I've also written 15,000 words of a fantasy novel (the first of a duology) called Dusk. But when I say fantasy... well, it's pretty damn dark fantasy, I admit. It's set in an alternate world, it has battles and magic and ghosts and immortals and extraordinary creatures and a quest, but it's distinctly adult nonetheless. Quite horrific. The novella 'The Unfortunate' in As the Sun Goes Down, my new collection from Night Shade Books, could also be seen as fantasy, as it concerns creatures from elsewhere and several trips into an alternate existence. But yes... it's nasty.
And that's just me. I like to think I'm positive and optimistic about things generally, but what I write does tend towards the darker end of the spectrum, and mostly it happens to fall into the horror genre. I could try to write a light, fluffy comedy-romance set in a Swedish nudist colony, but it would doubtless end with the proprietor collecting genitals in glass jars and cooking them for his unsuspecting dinner guests.
I like to write about emotions and experience, and for me the most interesting kinds are those that cause trouble. That's what horror is -- an exploration of emotions and experience. A monster lumbering around a cellar eating small children isn't horror but the reaction of a mother watching it happen is.
Q: That's as good a definition of what constitutes 'horror' as I've heard but the difficulties most people have in determining what goes in which category is worrying. What are your thoughts on categorisation? How helpful -- and to whom, and for what reason -- is it to separate the different so-called fiction genres?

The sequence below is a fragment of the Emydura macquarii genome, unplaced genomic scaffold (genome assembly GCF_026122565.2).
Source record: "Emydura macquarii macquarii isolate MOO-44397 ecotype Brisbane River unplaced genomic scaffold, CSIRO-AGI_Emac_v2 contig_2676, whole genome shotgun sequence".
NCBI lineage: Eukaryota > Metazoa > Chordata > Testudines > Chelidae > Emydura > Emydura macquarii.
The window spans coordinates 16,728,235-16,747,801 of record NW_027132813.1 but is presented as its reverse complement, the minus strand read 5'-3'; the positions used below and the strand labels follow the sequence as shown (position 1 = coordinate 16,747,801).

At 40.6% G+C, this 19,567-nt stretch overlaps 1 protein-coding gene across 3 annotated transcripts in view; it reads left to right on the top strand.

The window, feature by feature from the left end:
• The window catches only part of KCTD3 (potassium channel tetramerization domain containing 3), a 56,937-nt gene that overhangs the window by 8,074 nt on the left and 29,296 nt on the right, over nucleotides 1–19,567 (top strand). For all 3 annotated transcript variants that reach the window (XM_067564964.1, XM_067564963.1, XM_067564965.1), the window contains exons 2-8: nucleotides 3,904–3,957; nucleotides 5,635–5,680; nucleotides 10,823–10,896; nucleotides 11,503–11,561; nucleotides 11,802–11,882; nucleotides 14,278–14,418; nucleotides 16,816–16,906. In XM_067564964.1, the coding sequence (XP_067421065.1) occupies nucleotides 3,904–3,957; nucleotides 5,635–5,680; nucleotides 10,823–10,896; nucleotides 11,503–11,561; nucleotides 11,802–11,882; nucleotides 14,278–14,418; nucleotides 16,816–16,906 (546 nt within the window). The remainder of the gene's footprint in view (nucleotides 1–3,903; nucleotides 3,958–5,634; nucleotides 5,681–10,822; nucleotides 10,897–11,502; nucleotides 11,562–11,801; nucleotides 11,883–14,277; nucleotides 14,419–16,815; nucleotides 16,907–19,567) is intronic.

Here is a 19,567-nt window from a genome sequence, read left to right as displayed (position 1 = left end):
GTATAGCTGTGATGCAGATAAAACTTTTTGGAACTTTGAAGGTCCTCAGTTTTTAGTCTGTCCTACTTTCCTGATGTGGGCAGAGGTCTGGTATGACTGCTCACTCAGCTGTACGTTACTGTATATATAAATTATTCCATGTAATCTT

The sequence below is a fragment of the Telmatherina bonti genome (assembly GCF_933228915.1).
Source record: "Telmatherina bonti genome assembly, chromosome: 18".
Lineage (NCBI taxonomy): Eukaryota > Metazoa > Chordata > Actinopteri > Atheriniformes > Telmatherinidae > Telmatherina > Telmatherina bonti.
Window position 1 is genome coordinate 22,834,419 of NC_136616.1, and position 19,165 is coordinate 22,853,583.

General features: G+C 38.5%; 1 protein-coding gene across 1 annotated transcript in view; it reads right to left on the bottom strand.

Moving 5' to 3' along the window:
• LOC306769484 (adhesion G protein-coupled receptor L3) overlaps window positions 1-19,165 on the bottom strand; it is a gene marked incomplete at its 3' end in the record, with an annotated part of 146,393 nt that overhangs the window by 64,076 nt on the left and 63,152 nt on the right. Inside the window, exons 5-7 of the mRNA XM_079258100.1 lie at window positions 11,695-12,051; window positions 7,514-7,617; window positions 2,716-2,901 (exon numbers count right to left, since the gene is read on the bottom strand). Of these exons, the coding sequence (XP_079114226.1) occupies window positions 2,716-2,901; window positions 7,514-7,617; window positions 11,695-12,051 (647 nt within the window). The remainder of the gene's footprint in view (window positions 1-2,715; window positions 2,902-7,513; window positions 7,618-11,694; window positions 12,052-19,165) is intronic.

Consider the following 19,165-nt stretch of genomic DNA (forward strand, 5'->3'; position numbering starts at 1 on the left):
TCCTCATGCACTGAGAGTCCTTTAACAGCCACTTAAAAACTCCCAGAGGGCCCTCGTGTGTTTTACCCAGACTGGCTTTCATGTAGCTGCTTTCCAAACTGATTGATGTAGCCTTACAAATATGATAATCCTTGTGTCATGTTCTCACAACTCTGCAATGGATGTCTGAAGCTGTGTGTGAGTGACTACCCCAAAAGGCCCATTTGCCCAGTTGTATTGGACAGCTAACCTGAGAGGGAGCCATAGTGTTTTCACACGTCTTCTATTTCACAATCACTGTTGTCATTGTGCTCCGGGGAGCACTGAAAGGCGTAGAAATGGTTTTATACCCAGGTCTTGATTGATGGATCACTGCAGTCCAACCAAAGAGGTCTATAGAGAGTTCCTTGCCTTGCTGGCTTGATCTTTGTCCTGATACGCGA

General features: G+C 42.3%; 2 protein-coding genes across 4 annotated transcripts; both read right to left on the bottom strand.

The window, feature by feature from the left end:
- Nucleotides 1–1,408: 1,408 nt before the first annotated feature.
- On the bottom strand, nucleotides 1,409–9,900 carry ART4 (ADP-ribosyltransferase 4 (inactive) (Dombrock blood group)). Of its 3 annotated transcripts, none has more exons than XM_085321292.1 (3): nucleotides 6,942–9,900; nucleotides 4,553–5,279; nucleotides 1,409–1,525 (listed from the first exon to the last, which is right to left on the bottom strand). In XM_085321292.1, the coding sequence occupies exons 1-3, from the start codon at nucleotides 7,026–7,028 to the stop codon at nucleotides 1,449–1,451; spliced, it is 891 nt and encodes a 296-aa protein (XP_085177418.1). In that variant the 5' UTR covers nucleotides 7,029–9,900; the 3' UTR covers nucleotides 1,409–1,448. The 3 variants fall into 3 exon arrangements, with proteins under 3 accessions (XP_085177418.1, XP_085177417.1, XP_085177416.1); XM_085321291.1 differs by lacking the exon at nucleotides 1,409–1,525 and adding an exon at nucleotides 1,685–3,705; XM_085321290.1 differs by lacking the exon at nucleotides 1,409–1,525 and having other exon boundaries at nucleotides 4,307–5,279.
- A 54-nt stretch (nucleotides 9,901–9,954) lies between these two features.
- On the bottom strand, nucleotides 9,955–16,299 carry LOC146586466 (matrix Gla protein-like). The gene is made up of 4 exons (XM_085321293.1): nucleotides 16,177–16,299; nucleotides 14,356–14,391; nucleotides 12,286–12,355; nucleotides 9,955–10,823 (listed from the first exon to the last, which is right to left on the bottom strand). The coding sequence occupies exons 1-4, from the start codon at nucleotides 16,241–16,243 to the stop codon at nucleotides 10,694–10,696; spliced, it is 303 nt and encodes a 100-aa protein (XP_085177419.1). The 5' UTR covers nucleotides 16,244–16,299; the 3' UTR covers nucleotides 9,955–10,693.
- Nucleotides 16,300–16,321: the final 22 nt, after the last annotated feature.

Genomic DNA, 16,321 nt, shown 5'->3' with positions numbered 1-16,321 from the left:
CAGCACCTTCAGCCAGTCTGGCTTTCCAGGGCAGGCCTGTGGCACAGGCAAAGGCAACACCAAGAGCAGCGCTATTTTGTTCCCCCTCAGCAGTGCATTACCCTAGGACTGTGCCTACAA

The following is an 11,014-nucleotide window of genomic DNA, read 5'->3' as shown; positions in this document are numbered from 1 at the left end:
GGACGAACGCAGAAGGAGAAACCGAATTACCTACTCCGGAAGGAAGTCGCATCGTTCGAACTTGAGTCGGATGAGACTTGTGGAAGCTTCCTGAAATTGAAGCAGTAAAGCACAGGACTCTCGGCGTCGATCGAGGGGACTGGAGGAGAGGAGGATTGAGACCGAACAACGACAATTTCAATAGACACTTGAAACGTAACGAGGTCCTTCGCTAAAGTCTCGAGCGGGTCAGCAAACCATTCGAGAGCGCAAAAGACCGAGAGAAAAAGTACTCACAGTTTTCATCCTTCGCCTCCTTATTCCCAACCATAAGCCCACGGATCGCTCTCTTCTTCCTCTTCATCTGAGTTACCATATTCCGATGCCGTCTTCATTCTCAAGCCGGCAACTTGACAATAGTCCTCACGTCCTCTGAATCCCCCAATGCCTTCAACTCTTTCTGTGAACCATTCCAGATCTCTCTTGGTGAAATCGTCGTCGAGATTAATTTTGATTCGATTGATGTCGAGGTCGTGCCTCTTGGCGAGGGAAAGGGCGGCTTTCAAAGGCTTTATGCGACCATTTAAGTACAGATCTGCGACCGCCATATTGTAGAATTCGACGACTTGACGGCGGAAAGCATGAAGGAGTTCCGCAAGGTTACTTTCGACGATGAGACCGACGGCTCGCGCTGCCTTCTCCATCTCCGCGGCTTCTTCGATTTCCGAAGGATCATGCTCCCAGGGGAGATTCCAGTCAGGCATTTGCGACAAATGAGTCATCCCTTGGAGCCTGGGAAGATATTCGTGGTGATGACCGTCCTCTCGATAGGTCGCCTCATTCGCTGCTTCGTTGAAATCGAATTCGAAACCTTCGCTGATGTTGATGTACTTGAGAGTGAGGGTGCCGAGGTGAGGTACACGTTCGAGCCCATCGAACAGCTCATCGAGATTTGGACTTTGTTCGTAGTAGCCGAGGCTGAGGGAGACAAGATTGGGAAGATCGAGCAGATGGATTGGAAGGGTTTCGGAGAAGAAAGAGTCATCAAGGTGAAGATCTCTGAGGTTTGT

A: Separating genres is a necessary evil, I suppose. By nature humans like to sort and categorise (there aren't just slugs, there are so many species of slug) and this need extends to publishing. As for who it helps: the publishers (so they have a clear idea of which genre they can market the book in before they make an offer); the shop owners (so they know where to shelve it); the book buyers (so they know where to look). And if all this aids sales then that's how it helps the writers, too. However, although I don't know whether there are statistics to prove this, I'd go out on a limb -- probably a very shaky one -- and guess that a new horror novel, attractively packaged and filed in the 'A-Z' section of a bookstore, will sell better than one shoved away in a dark corner behind Geology and Swahili textbooks.
Q: Okay, but if you go to a racking labelled either 'Horror' or 'Fantasy'... what do you understand from those headings?
A: Horror, as I've said, explores the darker side of human emotion and experience. Zombies and vampires do not a true horror story make, it's the reaction of their victims, or indeed themselves, that should give a story its 'horror' label. However, traditional pigeon-holing often requires that the story has a supernatural (or unnatural) element to it to class it as horror. This is obviously not the case. I'd class The Comfort of Strangers by Ian McEwan as horror, just as I would American Psycho. But I wonder how many book sellers would agree? Hell, I wonder how many readers would agree.